(2004) Bull Shoals Lake, MO-AR - Spatial Distribution and Seasonal Dynamics of Plankton
Despite several decades of existing research on eutrophication in lakes, changes in reservoir plankton communities are poorly understood.
This study examined spatial patterns and dynamics of algae and zooplankton in an oligo-mesotrophic main-stem reservoir - Bull Shoals Lake, Missouri/Arkansas - which was threatened by rapid development in upstream reservoirs.
Eighteen sites were sampled for one week in the summer, and the seasonal dynamics of algae and zooplankton were then followed at two of the sites.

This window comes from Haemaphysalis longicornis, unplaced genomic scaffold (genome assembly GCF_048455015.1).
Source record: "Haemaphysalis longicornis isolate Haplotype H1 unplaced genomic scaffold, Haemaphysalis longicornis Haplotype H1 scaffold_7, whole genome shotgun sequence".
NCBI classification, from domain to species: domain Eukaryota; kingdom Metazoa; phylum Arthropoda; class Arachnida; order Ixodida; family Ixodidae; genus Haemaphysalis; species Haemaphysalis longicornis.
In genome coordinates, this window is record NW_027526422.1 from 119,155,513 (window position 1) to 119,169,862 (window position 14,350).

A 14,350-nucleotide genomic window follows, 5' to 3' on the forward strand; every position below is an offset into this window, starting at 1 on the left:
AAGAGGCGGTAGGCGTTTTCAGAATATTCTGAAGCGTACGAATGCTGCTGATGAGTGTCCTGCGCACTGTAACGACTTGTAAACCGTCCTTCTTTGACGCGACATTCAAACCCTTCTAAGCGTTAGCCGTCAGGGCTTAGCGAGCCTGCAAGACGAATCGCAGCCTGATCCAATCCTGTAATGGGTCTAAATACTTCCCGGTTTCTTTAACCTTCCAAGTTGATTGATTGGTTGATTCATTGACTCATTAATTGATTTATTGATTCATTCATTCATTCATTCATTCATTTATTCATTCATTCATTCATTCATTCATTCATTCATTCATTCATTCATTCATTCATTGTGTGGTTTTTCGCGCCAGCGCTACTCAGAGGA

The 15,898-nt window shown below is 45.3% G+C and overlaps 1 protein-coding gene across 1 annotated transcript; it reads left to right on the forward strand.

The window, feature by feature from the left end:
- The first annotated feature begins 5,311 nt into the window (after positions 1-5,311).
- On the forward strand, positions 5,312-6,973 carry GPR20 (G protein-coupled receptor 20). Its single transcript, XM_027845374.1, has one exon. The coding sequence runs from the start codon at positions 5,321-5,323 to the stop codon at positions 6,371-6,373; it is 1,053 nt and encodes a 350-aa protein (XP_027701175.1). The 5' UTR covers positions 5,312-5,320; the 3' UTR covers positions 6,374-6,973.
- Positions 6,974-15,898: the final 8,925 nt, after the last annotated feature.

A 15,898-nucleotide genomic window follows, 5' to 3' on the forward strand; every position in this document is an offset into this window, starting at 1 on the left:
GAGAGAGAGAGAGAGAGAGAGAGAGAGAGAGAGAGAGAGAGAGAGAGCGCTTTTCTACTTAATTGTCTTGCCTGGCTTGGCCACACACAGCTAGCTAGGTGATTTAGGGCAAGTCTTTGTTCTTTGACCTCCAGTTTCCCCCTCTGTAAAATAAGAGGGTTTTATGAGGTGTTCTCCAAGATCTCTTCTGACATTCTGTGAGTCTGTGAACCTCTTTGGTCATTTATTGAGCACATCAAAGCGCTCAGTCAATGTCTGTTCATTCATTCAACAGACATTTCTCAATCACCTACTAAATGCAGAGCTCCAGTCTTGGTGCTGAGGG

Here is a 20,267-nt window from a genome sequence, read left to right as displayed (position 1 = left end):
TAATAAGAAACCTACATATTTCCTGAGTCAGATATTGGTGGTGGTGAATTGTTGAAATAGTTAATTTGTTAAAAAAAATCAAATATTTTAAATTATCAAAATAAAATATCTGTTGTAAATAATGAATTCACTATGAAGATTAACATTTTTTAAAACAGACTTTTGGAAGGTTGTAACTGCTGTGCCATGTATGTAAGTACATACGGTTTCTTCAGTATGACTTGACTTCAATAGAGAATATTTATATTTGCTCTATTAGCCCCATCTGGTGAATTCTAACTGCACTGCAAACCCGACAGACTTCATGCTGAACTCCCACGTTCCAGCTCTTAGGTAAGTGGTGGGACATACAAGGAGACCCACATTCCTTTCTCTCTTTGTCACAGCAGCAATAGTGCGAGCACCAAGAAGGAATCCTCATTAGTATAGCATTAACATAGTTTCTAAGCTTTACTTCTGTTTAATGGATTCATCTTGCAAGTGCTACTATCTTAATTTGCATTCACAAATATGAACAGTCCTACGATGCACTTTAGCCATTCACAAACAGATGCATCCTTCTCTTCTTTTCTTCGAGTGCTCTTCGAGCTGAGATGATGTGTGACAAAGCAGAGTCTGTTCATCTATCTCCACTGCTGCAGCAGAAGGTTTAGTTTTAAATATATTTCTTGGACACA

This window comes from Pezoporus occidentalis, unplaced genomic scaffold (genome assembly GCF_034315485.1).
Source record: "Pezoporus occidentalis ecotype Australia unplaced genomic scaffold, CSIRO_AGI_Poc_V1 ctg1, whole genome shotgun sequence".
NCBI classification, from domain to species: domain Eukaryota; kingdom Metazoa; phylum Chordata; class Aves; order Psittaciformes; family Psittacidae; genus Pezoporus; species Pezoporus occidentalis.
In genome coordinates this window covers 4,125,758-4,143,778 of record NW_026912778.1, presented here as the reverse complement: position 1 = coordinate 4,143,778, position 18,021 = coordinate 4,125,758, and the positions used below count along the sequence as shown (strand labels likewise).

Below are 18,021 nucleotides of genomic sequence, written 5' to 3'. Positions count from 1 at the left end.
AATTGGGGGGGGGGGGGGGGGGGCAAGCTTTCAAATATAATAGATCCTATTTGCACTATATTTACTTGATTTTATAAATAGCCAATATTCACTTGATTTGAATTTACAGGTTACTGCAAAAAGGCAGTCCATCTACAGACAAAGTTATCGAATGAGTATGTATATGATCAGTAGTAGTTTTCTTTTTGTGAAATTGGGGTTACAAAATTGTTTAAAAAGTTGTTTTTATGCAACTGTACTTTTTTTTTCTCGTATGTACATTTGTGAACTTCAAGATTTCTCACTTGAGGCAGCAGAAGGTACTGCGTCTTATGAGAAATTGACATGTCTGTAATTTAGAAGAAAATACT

The lake showed strong spatial patterning in transparency, concentrations of phosphorus and chlorophyll-a, and densities of algae and zooplankton. Algal composition varied substantially among sites, with cyanobacteria most abundant in up-reservoir and tributary sites. Although cyanobacteria were most abundant in late summer, appreciable densities were found throughout the year. Zooplankton were dominated by rotifers and cladocerans, which showed large oscillations in density over time. Abundance peaks occurred earlier in an up-reservoir sites as compared with down-reservoir sites, with a time delay of about a month for algae and four months for zooplankton. The plankton composition was consistent with the oligo-mesotrophic status of Bull Shoals Lake, but high densities of cyanobacteria at some tributary sites and in upstream reservoirs indicated localized enrichment and the threat of eutrophication in this clear Ozark lake.